The last hurrah of summer was the PotashCorp Fireworks Festival downtown last weekend. One side of the river was devoted to kids’ activities and sports, while the other side focused on dancing and music. The kids were decked out in Canadian Football t-shirts, and Warren the Balloon Man weaved his magic; Isabel and Nicholas sported incredible dragon hats, and Rebecca indulged her violent side with a sword and sheath. Christopher and Benjamin spent most of the time doing the football circuit – throw the ball, complete the obstacle course, run for the line (while looking over your shoulder) and catch the ball again, with the occasional full-length thump onto the ground to add some drama. The guys organising it were eyeing them up as potential recruits, and I was all ready with my refusal when the kids arrived over to ask if they could add it to the list of sports they want to play this year. So far, they want to swim, play hockey, play soccer, play football, play basketball and do track and field. I’ve explained that there are only two parents, and seven days in the week, so we’ve settled on ice-hockey. Nicholas has enrolled in Science Saturdays at the University of Saskatoon, and will be joining the Beavers division of the Boy Scouts next week. Isabel will be back at Girl Guides, and Rebecca at ballet, so the usual whirlwind of activities is ahead of us.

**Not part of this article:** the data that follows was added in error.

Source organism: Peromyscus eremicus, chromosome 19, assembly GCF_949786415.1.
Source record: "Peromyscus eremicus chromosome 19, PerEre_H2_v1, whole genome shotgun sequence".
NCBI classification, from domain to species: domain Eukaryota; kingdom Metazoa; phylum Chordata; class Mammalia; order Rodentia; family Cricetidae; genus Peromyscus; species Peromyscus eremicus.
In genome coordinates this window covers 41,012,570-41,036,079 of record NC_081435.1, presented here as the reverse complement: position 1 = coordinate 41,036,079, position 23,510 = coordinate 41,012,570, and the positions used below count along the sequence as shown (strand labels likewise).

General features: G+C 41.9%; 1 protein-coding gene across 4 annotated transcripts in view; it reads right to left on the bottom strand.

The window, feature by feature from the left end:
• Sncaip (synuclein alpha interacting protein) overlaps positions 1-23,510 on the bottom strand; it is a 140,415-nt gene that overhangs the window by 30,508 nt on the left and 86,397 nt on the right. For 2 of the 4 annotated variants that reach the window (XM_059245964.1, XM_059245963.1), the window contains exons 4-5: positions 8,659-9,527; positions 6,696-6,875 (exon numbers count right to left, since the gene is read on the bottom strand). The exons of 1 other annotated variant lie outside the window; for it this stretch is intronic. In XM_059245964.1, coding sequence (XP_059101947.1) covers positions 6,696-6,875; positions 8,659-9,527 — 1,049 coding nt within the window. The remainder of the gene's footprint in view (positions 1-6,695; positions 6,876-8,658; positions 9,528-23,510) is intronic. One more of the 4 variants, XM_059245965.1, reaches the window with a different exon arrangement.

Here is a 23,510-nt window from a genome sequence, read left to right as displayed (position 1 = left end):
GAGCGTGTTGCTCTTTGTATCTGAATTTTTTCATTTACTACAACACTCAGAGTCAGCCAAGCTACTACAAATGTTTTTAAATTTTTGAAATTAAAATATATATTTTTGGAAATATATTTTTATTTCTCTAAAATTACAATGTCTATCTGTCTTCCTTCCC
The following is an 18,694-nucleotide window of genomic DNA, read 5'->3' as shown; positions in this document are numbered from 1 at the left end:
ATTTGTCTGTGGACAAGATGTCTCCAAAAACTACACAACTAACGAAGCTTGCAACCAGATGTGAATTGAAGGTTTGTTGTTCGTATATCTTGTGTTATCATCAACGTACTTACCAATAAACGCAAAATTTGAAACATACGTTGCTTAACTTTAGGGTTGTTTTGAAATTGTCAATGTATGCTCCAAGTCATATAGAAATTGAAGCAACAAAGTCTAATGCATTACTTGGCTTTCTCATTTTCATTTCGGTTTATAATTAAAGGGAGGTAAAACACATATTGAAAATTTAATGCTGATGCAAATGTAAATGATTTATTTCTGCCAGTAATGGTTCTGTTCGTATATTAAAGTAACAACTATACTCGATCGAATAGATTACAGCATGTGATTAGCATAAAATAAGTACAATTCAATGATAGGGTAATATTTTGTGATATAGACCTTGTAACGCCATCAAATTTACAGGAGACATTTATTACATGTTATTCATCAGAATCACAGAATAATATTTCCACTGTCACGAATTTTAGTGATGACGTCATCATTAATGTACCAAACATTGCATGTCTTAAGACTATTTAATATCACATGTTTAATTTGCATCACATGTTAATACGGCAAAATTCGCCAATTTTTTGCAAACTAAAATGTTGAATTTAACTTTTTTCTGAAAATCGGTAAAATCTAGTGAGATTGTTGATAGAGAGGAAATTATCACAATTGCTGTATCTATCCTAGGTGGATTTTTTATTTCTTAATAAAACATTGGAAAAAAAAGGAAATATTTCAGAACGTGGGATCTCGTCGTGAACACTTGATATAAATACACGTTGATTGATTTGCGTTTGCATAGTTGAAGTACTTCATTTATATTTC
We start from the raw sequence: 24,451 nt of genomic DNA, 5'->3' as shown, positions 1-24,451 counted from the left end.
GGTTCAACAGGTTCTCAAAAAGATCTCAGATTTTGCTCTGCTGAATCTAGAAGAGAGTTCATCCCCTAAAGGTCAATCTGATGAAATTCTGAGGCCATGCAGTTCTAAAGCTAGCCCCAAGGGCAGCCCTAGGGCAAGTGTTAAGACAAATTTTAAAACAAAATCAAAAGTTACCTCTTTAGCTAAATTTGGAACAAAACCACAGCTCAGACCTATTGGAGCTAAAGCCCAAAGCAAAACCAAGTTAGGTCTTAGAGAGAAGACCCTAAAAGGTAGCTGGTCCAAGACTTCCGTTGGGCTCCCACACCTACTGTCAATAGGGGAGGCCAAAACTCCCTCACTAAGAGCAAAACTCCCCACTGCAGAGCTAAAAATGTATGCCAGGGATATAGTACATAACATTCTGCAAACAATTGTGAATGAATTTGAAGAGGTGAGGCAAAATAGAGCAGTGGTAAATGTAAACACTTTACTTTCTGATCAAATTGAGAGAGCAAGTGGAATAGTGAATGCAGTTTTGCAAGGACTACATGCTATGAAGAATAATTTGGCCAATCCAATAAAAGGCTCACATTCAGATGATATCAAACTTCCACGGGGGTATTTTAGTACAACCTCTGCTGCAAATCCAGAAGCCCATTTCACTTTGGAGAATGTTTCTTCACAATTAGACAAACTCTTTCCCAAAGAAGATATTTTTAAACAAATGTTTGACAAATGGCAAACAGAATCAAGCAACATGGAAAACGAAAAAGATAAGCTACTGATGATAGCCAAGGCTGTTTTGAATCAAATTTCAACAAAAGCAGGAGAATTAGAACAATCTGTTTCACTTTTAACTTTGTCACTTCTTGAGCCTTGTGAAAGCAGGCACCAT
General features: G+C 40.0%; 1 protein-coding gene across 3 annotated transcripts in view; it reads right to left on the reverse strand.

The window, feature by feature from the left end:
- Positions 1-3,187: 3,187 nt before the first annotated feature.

http://www.potashcorpfireworksfestival